No two persons ever read the same book. --Edmund Wilson

Sunday, April 27, 2014

2014/08: The Disestablishment of Paradise -- Phillip Mann

We as a race will make the same mistake as we always have. We will try to control by force what we could perfectly well live with by reason alone.’ [loc.901]

I read this because it's on the 2014 shortlist for the Arthur C. Clarke Award, which I was discussing at Eastercon.

The Disestablishment of Paradise tries hard to be topical, relevant, cutting-edge: it deals with ecological and political conflicts, and with alien lifeforms. The planet Paradise has been settled for several centuries, but evolution seems to be happening remarkably rapidly. Humans have destroyed much of the native life -- which, though neither fauna nor flora, is referred to throughout in botanic terms -- and the planet seems to be fighting back: agriculture has become more difficult, century-old corpses are being expelled from the ground, thickets are actively malevolent. Meanwhile, there are several factions vying for control of Paradise: should it be disestablished as a colony? If so, who'll be first on the spot when profit can be made from the no-longer-inhabited planet?

The novel's protagonist (at least for the first half of the book) is Dr Hera Melhuish, a biologist who is director of the Observation, Regeneration and Botanic Expansion (ORBE) project on Paradise. She is definitely a Strong Woman, and the framing narrative of the novel consists of her sessions with 'Olivia', a children's author whom Hera has personally selected to tell the story of Paradise. There are comfortable vignettes of the two sharing wine and reminiscences. There are also some uncomfortably twee phrases (Olivia writes primarily for children), for instance when a mind-controlling alien being is referred to as a 'naughty little thing'.

However, despite the existence of women in positions of power (ORBE director, spaceship captain, etc) The Disestablishment of Paradise has an old-fashioned feel when it comes to gender. The climax (ahem) of the novel involves Hera and her new lover, illiterate demolition specialist Mack, facilitating the reproduction of a massive native lifeform. Hera (who is in love for the first time in her life, 'awake and enlived') is seen 'soused and gleaming with the sap of the Dendron'; Mack does the heavy lifting. The word 'codds' is used excessively, i.e. at all. It's a very sexualised scene, strongly reminiscent of New Wave SF.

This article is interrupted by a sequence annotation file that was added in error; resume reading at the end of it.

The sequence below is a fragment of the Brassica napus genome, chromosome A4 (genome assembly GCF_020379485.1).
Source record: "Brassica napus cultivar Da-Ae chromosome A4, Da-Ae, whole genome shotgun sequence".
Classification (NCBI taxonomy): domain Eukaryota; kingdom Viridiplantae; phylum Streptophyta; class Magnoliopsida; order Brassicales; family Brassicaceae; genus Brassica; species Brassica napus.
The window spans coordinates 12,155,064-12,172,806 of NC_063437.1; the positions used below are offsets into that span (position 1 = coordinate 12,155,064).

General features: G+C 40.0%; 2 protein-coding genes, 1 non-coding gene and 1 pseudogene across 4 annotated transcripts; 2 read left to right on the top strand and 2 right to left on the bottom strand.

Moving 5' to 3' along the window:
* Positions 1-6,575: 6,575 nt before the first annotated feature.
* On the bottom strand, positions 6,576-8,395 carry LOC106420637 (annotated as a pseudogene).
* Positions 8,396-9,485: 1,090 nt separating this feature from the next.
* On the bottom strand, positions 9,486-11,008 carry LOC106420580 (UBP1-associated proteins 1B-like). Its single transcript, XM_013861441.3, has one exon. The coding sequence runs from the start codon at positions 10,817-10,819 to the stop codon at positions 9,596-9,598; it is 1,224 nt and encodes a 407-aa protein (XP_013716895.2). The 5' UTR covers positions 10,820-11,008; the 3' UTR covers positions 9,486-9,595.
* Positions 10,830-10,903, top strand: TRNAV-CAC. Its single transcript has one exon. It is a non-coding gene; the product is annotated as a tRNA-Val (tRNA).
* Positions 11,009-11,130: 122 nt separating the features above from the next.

There is, however, a plot-related rationale for all the glistening fluids and interspecies frottage. There's no obvious reason for the strangely archaic and distant ways in which the women in this novel talk about their gender ('it is women’s logic, as old as time' [loc.162]; 'What fools we women are sometimes!' [loc. 724]; 'A woman’s lot, Olivia, to see them into life and out of life' [loc.6838]) or the rather patronising tone of Hera's, or Olivia's, observations ('the captain, who was sitting back in her chair, had undone the top button of her uniform jacket and was now paying attention to her make-up' [loc.570]; 'Abhuradin whistled – a very masculine sound for one so feminine' [loc.1360]; 'wearing a survival suit and pummelled by the wind, she still managed to look elegant' [loc.1778]).

There are some very interesting ideas in this novel, and some fascinating background characters: but in tone and characterisation, and especially in its depiction of women and gender issues, it fell flat for me.

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